We also examined the chronic in vivo efficacy of B6V10 in streptozotocin-induced diabetic rats and in db/db mice. Chronic subcutaneous administration of B6V10 for 12 days resulted in significant correction of hyperglycemia in streptozotocin-induced diabetic rats (Fig. 6A). Daily oral administration of B6V10 for 17 days also resulted in significant correction of hyperglycemia in diabetic rats (Fig. 6B). Treatment with identical doses of decavanadate did not alter glycemia in streptozotocin-induced diabetic rats (Fig. 6A and B). Intraperitoneal treatment with B6V10 also reduced glycemia in db/db mice (Fig. 6C), indicating that this compound was also effective in type 2 diabetic animal models.

We have also analyzed whether B6V10 treatment may induce oxidative stress in diabetic rats. Chronic subcutaneous administration of B6V10 did not alter concentrations of glutathione, malondialdehyde, vitamin E, coenzyme Q9, and coenzyme Q10 or activities of glutathione peroxidase, glutathione reductase, or superoxide dismutase in liver, lung, or heart (Table 1; data not shown); under these conditions, only hepatic catalase activity was moderately reduced by B6V10 treatment (32%). Oral administration of B6V10 caused no changes in hepatic levels of antioxidant metabolites and enzymes or free radical damage markers (data not shown) or in plasma amylase, alanine aminotransferase, or urea (online appendix supplementary table 1 [available at http://dx.doi.org/10.2337/db06-0269]), suggesting the absence of hepatic, pancreatic, or renal toxicity.

We next tested whether B6V10 has antidiabetic effects in the complete absence of insulin. To this end, rats were made diabetic by the injection of a large dose of streptozotocin (100 mg/kg) that eliminates pancreatic β-cells (38). These rats showed undetectable levels of insulin in plasma (Fig. 7B). Diabetic rats responded to subcutaneous treatment with B6V10 by reducing glycemia (Fig. 7A). Treatment with decavanadate did not show any change in circulating glucose (data not shown). Chronic treatment with therapeutic doses of B6V10 did not affect body weight and spared epididymal and perirenal adipose tissue weight (data not shown). Under these conditions, we also measured the concentration of circulating lipids. Plasma free fatty acid and triglyceride concentrations were normalized in diabetic rats treated with B6V10 but not with decavanadate alone (Fig. 7B). In keeping with these observations, B6V10 inhibited the lipolytic effect of isoprenaline in isolated adipocytes (data not shown).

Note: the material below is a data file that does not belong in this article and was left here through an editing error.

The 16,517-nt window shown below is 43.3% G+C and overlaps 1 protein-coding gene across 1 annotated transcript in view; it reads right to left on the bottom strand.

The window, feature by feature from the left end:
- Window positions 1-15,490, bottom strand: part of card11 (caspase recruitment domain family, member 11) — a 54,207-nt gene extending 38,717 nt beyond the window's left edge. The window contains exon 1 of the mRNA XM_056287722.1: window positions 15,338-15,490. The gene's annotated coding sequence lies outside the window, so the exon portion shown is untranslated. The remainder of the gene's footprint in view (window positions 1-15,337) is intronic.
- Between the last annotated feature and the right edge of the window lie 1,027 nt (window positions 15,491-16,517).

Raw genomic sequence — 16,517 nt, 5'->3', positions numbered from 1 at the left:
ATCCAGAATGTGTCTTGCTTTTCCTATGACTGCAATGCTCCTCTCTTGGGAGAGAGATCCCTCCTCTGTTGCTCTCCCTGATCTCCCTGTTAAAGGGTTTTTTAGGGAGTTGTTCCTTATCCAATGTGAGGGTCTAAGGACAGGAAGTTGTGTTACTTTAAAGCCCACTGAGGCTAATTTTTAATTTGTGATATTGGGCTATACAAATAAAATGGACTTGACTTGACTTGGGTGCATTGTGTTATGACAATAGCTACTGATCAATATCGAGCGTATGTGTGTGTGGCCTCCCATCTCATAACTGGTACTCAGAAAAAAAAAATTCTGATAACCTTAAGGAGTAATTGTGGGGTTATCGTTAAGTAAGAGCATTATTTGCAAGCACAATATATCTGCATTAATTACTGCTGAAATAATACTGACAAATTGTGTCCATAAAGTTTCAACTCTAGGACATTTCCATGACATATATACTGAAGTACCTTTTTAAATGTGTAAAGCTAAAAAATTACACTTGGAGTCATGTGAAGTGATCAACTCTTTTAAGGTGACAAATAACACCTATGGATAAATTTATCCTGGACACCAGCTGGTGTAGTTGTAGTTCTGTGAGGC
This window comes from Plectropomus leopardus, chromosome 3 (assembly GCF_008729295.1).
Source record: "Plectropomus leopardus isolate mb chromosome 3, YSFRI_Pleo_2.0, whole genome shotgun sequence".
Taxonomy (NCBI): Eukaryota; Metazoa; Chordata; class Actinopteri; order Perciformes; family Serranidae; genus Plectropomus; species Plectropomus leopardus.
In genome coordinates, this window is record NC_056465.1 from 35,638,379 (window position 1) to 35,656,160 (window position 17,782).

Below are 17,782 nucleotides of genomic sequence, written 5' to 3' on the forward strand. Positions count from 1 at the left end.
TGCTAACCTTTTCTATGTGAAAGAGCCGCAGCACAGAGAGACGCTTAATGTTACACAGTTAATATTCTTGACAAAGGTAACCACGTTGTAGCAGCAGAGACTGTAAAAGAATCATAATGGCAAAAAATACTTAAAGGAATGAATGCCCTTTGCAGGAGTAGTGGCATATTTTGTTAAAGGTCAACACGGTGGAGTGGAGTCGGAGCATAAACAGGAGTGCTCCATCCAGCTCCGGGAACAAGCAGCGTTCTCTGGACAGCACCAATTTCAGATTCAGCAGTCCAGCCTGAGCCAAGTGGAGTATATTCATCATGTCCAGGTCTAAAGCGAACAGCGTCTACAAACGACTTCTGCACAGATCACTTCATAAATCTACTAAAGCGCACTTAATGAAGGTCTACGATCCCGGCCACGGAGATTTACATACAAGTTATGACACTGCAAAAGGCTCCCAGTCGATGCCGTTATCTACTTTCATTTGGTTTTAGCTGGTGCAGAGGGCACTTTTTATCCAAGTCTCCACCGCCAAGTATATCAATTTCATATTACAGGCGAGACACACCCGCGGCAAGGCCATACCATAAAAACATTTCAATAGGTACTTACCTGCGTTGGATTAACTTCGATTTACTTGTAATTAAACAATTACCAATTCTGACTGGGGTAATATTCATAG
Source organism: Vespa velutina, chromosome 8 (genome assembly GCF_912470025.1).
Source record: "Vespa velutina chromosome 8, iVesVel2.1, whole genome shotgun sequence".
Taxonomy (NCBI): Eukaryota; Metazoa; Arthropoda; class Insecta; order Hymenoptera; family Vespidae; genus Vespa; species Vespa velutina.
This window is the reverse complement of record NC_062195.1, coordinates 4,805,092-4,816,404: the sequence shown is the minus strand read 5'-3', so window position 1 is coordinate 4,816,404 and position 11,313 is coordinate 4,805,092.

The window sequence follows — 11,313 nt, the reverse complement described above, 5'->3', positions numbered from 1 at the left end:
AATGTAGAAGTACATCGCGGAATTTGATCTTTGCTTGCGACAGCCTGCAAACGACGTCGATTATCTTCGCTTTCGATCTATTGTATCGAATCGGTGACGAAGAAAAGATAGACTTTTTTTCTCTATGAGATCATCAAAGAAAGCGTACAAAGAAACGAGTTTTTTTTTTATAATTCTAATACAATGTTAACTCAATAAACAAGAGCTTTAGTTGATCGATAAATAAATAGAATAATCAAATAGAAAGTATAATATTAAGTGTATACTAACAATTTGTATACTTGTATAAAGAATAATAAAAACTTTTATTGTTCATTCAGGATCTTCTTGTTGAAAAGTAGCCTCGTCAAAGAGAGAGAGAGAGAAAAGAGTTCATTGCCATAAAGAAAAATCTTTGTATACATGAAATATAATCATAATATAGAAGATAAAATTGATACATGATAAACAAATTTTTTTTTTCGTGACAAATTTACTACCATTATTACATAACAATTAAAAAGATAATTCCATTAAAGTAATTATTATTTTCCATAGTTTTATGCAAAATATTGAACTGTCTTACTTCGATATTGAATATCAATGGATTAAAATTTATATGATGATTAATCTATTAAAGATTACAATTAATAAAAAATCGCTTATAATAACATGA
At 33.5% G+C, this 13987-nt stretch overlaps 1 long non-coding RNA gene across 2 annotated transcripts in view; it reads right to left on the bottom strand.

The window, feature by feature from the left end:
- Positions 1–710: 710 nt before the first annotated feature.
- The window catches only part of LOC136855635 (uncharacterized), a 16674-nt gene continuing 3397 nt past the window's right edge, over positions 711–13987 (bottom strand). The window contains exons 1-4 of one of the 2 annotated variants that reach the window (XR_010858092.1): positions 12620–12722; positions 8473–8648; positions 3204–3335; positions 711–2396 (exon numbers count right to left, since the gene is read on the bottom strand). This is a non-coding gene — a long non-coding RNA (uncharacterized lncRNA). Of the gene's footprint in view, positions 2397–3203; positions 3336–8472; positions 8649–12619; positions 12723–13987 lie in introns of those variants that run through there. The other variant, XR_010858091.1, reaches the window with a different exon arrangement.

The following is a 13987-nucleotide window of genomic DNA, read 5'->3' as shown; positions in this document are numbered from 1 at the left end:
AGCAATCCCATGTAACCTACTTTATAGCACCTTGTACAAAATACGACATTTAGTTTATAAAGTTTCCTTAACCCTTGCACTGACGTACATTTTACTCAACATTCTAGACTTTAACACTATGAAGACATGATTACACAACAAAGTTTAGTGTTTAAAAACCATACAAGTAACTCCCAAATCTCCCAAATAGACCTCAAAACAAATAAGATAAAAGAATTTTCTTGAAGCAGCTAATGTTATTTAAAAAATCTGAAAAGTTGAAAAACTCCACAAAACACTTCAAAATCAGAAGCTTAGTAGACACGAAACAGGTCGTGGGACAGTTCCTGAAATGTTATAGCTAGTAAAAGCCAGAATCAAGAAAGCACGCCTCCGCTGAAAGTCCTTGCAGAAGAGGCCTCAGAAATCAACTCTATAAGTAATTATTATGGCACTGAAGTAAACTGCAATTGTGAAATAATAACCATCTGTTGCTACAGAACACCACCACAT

Arylalkylamine vanadium salts remarkably mimic the in vivo function of insulin. Neither administration of the vanadium or SSAO substrate part of the salt alone produced notable effects. These compounds are likely to act as pro-drugs that require the generation of hydrogen peroxide from the arylalkylamine moiety (substrates of SSAO/VAP-1), and in this regard, we have determined that inhibition of SSAO activity blocks the signaling events and all the biological effects in adipose cells. Previously, we reported that the combination of benzylamine and vanadate generates peroxovanadium compounds (13), which inhibits protein tyrosine phosphatase in adipose cells (17,39). Here, we have found that arylalkylamine vanadium salts activate the intracellular insulin signaling pathway downstream of the insulin receptor in adipose cells. Thus, the intracellular activation followed by these compounds in adipocytes was characterized by rapid phosphorylation of IRS-1, protein kinase B (in both Thr308 and Ser473 residues), and GSK-3, which occurred in the absence of activation of insulin receptors. At later times, the activation of IRS-1, protein kinase B, and GSK-3 was maintained and a certain activation of the insulin receptor was detectable. Based on these observations, we propose that arylalkylamine vanadium salts trigger a number of signaling events secondary to peroxovanadate formation. These events probably include initial inhibition of protein tyrosine phosphatase activity mediated by peroxovanadium compounds, followed by activation of IRS-1, phosphatidylinositol 3-kinase, protein kinase B/Akt, and GSK-3, which occurs in the absence of activation of insulin receptor tyrosine kinase. Our data also indicate that arylalkylamine vanadium salts stimulate glucose transport and insulin signaling in skeletal muscle, which requires an exogenous SSAO activity.